Healing, Rehab and Running – The Achilles Tendon
(BEWARE: it’s longer than war & peace!)
Recovery takes times but it can take longer than you ideally like if you don’t follow the advice of those who are providing recommendations backed by years of research & experience.
Sinead O’Conner’s ‘nothing compares to you’ seems to be on repeat in my head of late …. “It’s been seven hours and fifteen days since you took your love away” however for me” It’s been 12hours and 222 days since I first started to experience Achilles tendinitis pain.” Funny how a simple verse of a song seems to take on a new meaning when I get in deep thought about what I have been experiencing for over the past 7 months.
Over this period, I have been asking the question of myself ‘Why’ – why me? why now? but like anyone who asks this question, there never seems to be an adequate answer well not one that gives adequate peace of mind anyway. I am not sure why towards the end of October 2018 my right Achilles decided it had reached its tipping point but what I do know is, I have and am doing all I can to excel the recovery.
Starting from the beginning
Just when you think you are making a comeback, increasing the load by a sensible 10% each week the Achilles tendon decides it’s not quite ready to cope with the load and starts to get all grumpy again, the ebbs and flow is what makes this injury just so mentally draining.
I definitely thought I was a strong athlete, one that can push through pain (both reasonable and unreasonable) and tough it out but for some reason this injury has brought me to my knee, almost literally at times. I have battled with the thoughts that I am weak but reminded myself being weak is not getting up each morning to spend 20mins doing exercises to improve my situation, not heading off to the gym 3-4 times a week to do weighted exercises and not visiting weekly a physio, sports doctor or podiatrist to assess my recovery and to manipulate, dry needle and give further exercises to help strengthen not only the tendon but the calf muscles too.
Two steps forward and five steps back is what it seems but it is only I who is making a mountain out of a molehill for in the scheme of things, my injury/recovery is pretty darn good considering. My weakness is my disappointment in not being able to carry out the exercise that makes me run happy, that makes me calm, content and move with flow.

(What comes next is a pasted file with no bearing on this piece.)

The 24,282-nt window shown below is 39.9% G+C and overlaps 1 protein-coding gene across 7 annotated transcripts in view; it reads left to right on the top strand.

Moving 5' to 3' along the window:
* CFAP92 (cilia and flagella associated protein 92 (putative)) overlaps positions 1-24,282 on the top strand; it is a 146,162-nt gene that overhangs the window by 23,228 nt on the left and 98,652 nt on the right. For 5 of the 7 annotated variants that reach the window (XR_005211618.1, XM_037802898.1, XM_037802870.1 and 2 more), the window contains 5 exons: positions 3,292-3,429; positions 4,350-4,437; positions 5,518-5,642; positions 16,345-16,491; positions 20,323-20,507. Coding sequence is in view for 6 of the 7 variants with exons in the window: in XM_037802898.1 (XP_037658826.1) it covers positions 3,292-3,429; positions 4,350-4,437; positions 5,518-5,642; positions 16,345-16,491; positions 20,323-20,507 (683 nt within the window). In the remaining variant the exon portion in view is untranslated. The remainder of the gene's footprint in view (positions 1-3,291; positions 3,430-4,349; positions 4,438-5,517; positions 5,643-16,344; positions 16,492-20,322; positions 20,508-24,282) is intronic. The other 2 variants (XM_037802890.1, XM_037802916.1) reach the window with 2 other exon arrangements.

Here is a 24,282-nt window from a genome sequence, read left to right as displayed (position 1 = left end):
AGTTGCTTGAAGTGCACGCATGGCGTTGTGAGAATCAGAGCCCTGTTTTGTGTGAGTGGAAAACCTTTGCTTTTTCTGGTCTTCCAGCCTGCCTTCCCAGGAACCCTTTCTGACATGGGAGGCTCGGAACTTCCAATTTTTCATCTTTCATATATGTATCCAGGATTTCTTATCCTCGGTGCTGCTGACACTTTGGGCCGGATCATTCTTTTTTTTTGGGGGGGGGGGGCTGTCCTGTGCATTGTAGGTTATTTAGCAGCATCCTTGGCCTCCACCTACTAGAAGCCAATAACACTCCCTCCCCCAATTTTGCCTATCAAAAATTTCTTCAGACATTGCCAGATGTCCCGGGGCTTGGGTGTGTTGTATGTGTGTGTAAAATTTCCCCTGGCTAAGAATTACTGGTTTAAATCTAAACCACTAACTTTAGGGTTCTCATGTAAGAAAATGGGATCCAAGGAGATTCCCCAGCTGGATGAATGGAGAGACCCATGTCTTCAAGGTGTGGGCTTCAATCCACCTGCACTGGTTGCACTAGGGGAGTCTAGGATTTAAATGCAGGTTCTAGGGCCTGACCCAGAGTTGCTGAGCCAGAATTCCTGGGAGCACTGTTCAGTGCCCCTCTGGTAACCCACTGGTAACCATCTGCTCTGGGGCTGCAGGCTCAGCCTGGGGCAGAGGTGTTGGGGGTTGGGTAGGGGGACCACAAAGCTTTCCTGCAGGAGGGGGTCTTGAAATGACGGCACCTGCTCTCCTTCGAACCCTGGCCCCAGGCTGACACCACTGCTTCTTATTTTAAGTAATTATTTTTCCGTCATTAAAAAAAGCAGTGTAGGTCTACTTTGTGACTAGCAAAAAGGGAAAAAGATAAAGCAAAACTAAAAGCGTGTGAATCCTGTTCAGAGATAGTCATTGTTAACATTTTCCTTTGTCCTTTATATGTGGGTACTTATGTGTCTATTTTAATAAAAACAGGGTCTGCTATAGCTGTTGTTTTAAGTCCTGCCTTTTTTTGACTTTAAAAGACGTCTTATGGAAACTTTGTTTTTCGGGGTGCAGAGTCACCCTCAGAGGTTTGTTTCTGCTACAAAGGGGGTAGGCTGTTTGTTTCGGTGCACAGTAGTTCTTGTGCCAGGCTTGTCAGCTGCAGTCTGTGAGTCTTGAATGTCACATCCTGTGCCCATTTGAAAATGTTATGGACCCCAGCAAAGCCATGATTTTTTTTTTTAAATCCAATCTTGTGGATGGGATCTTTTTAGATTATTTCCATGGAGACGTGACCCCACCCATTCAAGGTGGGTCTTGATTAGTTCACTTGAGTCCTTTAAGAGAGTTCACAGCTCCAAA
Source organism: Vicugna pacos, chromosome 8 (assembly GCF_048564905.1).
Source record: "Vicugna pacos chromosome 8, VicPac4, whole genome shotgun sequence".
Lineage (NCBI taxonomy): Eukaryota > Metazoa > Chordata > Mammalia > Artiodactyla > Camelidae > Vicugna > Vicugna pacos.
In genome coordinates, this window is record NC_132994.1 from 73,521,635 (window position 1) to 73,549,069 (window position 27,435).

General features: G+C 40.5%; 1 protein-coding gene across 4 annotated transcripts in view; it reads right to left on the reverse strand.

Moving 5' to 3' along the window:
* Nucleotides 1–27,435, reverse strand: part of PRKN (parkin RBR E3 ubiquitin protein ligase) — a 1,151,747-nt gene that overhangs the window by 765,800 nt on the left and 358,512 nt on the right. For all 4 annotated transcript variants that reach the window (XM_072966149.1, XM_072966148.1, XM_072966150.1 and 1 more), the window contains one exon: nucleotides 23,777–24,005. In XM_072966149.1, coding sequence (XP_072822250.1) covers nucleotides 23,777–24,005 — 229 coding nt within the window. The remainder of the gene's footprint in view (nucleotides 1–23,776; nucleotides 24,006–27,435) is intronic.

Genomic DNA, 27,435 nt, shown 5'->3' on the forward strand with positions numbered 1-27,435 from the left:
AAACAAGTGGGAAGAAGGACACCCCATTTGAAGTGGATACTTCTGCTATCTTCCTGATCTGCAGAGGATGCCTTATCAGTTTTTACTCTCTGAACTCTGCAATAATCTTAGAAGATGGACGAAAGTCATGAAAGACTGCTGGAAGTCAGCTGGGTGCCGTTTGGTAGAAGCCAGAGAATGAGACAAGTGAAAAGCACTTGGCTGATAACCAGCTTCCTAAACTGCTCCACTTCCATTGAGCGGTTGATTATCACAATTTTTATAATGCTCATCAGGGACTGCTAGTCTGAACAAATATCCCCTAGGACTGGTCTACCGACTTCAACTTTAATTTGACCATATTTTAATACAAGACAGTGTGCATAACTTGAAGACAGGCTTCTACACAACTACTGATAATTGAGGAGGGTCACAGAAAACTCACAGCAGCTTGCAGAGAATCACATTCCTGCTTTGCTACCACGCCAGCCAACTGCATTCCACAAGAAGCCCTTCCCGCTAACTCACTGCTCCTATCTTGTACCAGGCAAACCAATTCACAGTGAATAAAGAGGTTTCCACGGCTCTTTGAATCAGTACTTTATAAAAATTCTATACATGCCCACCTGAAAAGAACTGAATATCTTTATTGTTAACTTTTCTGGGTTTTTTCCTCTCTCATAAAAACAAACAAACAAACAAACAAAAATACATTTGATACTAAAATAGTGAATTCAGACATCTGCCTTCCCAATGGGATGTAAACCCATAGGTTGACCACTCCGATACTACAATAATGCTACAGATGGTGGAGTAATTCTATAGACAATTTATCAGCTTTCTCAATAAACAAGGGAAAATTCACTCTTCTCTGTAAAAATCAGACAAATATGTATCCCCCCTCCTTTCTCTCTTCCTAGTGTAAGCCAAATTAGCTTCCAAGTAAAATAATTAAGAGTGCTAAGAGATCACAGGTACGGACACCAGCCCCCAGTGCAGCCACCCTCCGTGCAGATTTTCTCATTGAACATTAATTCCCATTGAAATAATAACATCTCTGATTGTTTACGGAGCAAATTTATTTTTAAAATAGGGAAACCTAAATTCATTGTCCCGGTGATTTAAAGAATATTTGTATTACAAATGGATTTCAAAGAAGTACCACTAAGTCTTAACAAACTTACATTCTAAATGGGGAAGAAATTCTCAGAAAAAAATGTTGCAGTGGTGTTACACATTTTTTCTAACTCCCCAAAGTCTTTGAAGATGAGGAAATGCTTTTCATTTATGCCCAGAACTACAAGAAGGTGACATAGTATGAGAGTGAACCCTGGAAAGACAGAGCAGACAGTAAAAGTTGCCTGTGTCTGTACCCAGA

Unblocking neurological pathways
My running pace has slowed down by about 30-40 seconds per kilometre and this is for my easy runs only and by 10 – 15 seconds for my runs at pace. I am still trying to figure out if the Achilles is still present or if it is the mental wiring of my mind that is creating a pain that I have become so use too; are my neurological pathways now the thing that needs the rehab not the tendon itself?
I have started running with buds in my ears listening to podcasts or a play list helping me focus my mind away from my right Achilles and when running on the trails, I concentrate on my breath or focus on my big toe hitting the ground with strength and commitment. Like a mind that meditates, I am channelling the focus to a fine point in order to help stop all the noise around me. Focus on the injury and it soon manifest into something that maybe not there at all….this doesn’t happen all the time, we still need to be mindful of how are bodies are reacting to the force of running BUT I am a believer in ‘changing the channel’ when it comes to rehab focusing more on the positives than the negatives.
This mindset absolutely did not work at the beginning when the Achilles was what I refer to as ‘acute’, a 9/10 but now days its sitting around a 1 or 2 out of 10 and this gives me hope that I am coming out of the other side, I am finally making progress.
Between my coach, Kellie Emmerson and I the word “progress” has been used a lot lately and for good reason. I am now running 3-4 times a week and that is what I whole heartedly call progress. My weekly deep-water running classes and spin classes have been reduced down to one session per week but what hasn’t changed is my daily exercise & strength routine to ensure this injury not does present itself again in the near future.
I don’t like to say I am not one of the lucky ones, I just happened to be one of the people whose Achilles has taken longer than 6 weeks to heal. The time that I have experienced and still experience to some degree has taught me more about the body and caring for it than I would have learnt otherwise. Some injuries can be a blessing; it’s a hard pill to swallow at the beginning but being present each day reminds me of just how complicated the body and mind are. We need to constantly treat them both with respect, for your body is a temple.
With a little help from my friends
My recovery continues to be carried out with the help of my friends, a group of people who are also my teachers and guides. The past few months I have found some instrumental resources that have excelled my Achilles tendinitis knowledge and physical mindfulness; I share these with you now:
Just a little advice
My #1 recommendation when it comes to experiencing any physical disfunction is to avoid searching for answers via Dr Google or even worse just hoping it will get better with time; general reading and information is helpful but you are an individual so you need to visit a professional such as a physiotherapist, podiatrist or sports doctor who will put together an individualised tailored program just for you.
Despite your injury being common one there is only one of you and you need to know exactly how a rehab can benefit you.
Other blogs that relate to this topic are: